Imperial Home Page -> Repair -> Suspension -> Noises
Question from Quint (1953):
When I drive my 1953 Chrysler Custom Imperial, at times, when I am making a turn or a bend in the road and or I drive over a bumpy spot in the road, I hear a hollow noise, like something is rubbing against some hollow metal, like a trash can would sound if it were rubbing against metal. That's the best description of the noise that I can give. It happens intermittently, not all the time. At first I thought it might be the car bottoming out and I was in need of new shocks. I was ready to buy a set of four gas shocks but decided, after reading so much good advice on the IML, that it would be prudent for me to put this on the IML site and let you all take a shot at diagnosing the problem. Heck, maybe it isn't the shocks at all...although I'm pretty shore I have to replace the shocks anyway. Anyone have any ideas of what may be causing that noise?
Check your exhaust system for contact with the driveline or axle.
With the car cold, crawl underneath with a flashlight. Look for things that can move that are close to other things, and then look for shiny metal indicating that contact is being made. For example, where the exhaust routes over the rear axle. Or where the suspension parts approach other items. That'd be where I'd start...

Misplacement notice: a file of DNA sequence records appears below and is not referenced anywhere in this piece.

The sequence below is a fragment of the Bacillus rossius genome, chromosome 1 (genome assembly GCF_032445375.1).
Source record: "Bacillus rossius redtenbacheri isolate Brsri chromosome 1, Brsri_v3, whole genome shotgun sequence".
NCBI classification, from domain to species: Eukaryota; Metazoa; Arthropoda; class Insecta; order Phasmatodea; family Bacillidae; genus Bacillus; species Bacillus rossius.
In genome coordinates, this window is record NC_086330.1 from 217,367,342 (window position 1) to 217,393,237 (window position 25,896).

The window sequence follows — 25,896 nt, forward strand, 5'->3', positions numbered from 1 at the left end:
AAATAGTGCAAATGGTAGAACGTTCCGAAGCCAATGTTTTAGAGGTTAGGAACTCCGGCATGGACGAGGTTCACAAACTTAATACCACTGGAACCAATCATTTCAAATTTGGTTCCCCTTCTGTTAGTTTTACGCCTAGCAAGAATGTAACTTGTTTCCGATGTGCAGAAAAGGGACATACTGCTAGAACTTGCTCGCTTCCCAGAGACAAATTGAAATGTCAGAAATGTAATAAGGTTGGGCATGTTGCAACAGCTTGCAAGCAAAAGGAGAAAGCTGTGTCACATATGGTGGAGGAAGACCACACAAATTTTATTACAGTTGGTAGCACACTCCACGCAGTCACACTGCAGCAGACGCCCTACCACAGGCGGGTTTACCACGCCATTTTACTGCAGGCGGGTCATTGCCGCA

Seems like we may share a similar problem! I will tell you what I have found and maybe it will help you. I have a '70 LeBaron that I broke two motor mounts (damn lead foot!) so I followed the advice of Car Craft magazine and fabricated a brace. It worked amazingly well = ) All was fine till I replaced my transmission mount (most of the rubber fell out). Instead of replacing the entire mount (which was not in stock) I replaced the insert (saved me some money and was in stock). Then I noticed several things at about the same time: 1) A noise that you described quite well but only when I make a hard left (damn lead foot), 2) trans mount insert shifted out of the mount, 3) Right behind the first u-joint my driveshaft is hitting the floorpan!!!! Before I replaced the trans mount I never noticed the noise so it must be that! I also noticed that my exhaust rattles on something when I am idling in drive.